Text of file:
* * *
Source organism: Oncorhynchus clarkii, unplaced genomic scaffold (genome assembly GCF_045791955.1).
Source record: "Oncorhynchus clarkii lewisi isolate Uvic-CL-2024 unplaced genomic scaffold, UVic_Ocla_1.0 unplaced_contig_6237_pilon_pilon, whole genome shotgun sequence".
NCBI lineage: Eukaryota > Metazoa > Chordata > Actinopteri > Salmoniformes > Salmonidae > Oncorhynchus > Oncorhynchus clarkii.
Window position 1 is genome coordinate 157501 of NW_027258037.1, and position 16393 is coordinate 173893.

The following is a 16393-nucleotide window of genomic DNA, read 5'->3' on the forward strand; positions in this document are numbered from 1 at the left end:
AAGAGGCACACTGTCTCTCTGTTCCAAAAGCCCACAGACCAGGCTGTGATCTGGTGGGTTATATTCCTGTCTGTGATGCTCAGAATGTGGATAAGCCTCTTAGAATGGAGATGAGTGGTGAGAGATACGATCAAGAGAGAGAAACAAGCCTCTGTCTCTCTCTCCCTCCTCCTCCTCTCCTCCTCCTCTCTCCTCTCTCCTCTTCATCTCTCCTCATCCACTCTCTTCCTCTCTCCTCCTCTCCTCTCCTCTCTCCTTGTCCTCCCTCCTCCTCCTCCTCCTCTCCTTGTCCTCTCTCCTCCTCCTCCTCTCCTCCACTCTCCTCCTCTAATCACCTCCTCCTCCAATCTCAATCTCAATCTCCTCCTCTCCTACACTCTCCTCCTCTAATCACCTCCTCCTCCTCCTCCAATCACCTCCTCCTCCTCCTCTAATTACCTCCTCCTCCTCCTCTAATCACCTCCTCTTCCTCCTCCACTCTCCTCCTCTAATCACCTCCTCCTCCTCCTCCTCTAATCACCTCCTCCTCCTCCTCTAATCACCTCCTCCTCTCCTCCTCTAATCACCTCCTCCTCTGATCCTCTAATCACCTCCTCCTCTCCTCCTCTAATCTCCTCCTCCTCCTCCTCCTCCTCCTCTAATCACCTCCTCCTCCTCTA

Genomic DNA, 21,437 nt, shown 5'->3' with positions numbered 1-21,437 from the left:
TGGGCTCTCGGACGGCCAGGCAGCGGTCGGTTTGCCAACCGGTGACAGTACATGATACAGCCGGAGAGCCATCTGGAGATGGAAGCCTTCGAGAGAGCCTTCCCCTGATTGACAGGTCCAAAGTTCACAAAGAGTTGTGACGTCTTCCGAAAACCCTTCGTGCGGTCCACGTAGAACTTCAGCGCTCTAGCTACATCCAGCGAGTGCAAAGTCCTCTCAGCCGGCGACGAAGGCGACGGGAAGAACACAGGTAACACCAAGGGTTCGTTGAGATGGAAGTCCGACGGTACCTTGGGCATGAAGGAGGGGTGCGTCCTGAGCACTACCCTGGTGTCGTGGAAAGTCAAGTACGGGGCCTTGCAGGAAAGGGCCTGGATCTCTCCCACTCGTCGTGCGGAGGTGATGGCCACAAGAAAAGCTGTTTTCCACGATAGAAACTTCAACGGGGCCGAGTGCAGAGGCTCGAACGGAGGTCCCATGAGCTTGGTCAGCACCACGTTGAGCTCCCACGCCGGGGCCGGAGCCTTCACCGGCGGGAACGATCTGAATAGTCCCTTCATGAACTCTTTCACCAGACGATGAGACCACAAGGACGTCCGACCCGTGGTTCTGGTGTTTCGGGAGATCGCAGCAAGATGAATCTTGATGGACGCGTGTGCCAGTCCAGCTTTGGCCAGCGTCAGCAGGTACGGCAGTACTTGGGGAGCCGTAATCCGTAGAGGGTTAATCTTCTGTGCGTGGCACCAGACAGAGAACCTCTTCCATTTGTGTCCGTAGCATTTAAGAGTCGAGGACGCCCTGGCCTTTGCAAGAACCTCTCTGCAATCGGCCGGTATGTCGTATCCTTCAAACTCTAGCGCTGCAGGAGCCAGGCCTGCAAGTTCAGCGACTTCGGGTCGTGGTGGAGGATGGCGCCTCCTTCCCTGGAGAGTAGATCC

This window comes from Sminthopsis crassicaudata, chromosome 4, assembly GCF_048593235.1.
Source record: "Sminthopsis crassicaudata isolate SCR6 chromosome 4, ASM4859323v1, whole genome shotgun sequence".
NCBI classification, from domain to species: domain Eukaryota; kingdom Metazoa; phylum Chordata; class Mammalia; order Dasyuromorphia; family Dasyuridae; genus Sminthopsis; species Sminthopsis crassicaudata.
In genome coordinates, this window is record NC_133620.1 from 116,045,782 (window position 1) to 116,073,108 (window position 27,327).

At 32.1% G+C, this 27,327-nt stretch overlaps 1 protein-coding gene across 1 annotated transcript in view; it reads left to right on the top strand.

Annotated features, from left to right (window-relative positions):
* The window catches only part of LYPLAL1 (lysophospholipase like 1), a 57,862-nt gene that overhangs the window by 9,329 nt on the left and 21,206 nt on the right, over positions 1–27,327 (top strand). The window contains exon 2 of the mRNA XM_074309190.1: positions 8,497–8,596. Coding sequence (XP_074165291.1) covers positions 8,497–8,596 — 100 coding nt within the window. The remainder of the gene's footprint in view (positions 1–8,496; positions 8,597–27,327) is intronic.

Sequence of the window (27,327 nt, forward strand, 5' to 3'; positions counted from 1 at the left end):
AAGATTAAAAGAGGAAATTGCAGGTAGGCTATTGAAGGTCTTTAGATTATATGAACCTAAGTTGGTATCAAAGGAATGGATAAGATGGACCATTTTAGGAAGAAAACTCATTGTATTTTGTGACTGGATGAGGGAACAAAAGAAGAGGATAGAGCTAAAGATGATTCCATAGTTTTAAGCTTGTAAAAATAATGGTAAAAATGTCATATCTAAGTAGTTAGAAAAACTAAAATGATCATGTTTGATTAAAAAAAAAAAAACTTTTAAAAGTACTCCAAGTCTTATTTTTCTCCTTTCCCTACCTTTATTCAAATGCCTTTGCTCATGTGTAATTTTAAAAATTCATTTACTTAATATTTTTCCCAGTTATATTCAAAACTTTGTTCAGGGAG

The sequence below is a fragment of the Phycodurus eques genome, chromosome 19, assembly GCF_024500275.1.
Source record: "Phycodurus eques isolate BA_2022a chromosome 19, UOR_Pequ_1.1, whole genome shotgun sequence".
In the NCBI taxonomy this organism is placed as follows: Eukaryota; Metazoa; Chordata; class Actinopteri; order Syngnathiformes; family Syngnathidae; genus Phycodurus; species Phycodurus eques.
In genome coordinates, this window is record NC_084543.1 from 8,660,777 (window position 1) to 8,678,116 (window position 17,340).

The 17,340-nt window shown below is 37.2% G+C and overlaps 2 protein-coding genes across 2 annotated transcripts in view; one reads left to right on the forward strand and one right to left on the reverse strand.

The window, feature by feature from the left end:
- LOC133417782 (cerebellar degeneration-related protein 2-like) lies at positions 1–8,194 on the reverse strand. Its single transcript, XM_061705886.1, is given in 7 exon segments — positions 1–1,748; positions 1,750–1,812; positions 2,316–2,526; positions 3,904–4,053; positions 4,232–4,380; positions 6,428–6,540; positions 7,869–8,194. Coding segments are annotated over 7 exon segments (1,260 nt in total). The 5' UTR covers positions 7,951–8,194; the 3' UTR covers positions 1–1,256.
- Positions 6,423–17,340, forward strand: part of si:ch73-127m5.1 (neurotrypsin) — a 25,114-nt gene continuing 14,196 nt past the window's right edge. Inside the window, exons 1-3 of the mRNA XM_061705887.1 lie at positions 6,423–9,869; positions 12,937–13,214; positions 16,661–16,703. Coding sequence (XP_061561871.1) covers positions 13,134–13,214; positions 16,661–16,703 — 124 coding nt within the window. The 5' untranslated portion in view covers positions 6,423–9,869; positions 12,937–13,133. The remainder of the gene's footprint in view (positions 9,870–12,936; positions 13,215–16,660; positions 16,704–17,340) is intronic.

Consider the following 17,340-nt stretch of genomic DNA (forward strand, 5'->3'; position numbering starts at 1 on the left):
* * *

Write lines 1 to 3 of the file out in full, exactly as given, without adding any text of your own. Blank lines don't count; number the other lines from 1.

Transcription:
Source organism: Oncorhynchus clarkii, unplaced genomic scaffold (genome assembly GCF_045791955.1).
Source record: "Oncorhynchus clarkii lewisi isolate Uvic-CL-2024 unplaced genomic scaffold, UVic_Ocla_1.0 unplaced_contig_6237_pilon_pilon, whole genome shotgun sequence".
NCBI lineage: Eukaryota > Metazoa > Chordata > Actinopteri > Salmoniformes > Salmonidae > Oncorhynchus > Oncorhynchus clarkii.